You, too, Can Focus@Will

 

Have you ever really needed to concentrate at work so you turned on music, only to find yourself moving to the groove or looking up the lyrics to songs instead of working? No? It must just be me.

I typically listen to Pandora or Spotify while writing, but sometimes (often) the music distracts me instead of getting me into the mood of the scene or helping me focus. A commenter on a post about music at Writer Unboxed (a great website to follow for you writers out there. Thanks, Katie French, for turning me on to it) said they were beta testing a new music website called Focus@Will (www.focus@will.com). It’s a free service that plays only music specifically chosen to help those of us, like writers, journalists, lawyers, students, and coders, who spend long, uninterrupted hours at the computer doing work that takes concentration and focus.

A self described “cognitive enhancement company,” Focus@Will uses “artificial intelligence to deliver you the perfect playlist that gets you and keeps you in the concentration sweet spot, based on what you are doing.” According to their website, the service was designed with brain science in mind (so to speak) to play “certain music tracks in specific sequences that are proven to soothe the limbic system (the fight or flight survival mechanism in the brain) . . . allowing you to concentrate more fully on what you are trying to do.” They claim their curated music lists can help you concentrate for up to 100 minutes before you need a break.

I’ve been beta testing Focus@Will for about two weeks now. It was easy to sign up, and very easy to start using. There are several musical “genres” you can choose from and change at any time, like classical, ambient, up tempo (which is still pretty mellow), or cinematic (my fav for writing.) They each play a bit different sequence of music, but one thing is constant. No singing or talking. Instrumental only. And I have to say I think the idea works as advertised. I concentrate better while writing with Focus@Will on in the background.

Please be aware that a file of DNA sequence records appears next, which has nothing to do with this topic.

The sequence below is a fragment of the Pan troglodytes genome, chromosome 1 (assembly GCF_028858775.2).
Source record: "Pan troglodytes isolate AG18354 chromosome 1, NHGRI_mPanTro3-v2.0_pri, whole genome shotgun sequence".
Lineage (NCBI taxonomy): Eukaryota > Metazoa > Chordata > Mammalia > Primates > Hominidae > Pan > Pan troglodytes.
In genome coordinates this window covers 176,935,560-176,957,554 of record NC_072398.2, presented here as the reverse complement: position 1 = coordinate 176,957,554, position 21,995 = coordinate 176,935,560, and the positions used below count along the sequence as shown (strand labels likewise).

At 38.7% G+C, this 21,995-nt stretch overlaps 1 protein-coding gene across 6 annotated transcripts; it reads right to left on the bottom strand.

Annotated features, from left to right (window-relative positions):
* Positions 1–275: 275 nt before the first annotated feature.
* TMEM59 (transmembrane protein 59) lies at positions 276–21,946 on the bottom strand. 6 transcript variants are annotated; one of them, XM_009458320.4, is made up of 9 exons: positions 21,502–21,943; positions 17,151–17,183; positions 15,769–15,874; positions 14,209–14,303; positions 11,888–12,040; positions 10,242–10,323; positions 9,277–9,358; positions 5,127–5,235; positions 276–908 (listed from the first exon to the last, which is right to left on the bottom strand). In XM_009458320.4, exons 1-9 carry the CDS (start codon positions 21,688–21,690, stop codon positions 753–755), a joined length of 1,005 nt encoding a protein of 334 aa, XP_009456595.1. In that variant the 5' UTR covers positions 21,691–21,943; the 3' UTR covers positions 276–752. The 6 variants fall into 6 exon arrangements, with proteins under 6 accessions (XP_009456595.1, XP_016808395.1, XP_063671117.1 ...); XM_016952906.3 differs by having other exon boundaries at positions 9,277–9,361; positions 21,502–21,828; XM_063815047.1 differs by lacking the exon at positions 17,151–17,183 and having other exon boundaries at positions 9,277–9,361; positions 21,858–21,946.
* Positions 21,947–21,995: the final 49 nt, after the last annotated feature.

I follow their advice and only turn their music on when I’m ready to work. This supposedly trains my brain that this music = get to work. If I’m going to check email or jump on Twitter or Facebook or anything else, I turn it off. I also try to take breaks whenever I find my concentration drifting or when the laundry needs changing, whichever comes first. In addition, they recommend that you “teach” the system which tracks are not working for you. If you notice a track (that is, it distracts you by catching your attention) then you should click the Skip button. I haven’t done much of that, because I haven’t found many of the tracks very distracting.

If I have one complaint, it’s that the music is not terribly varied. If I notice particular tracks, it’s usually because I’m sick of hearing them repeated. But they apparently use a sequence of music on purpose, so your brain recognizes the sequence and stays on task instead of chasing off into the fields to follow its nose.

A paid service is coming soon, so hop over and check out the free beta now if you’re interested. I don’t know if I’d be willing to pay for it, but for now I’m enjoying focusing@will.

Do you have other suggestions for good writing music services/websites, or other methods you use to stay focused?

2 thoughts on “You, too, Can Focus@Will

  1. Katie French

    Ooooo, I like this. I will try it out. Personally, I think music is distracting. How can I find my own words when other people’s words are being pumped at me from the speakers? But this sounds awesome. And I love brain science. Thanks!

    Reply
    1. A.G. Post author

      I definitely write slower listening to music with words. Music without words does the trick though! Especially dramatic music – which is why I like the cinematic “genre” in focus@will. Let me know what you think if you try it out -

      Reply

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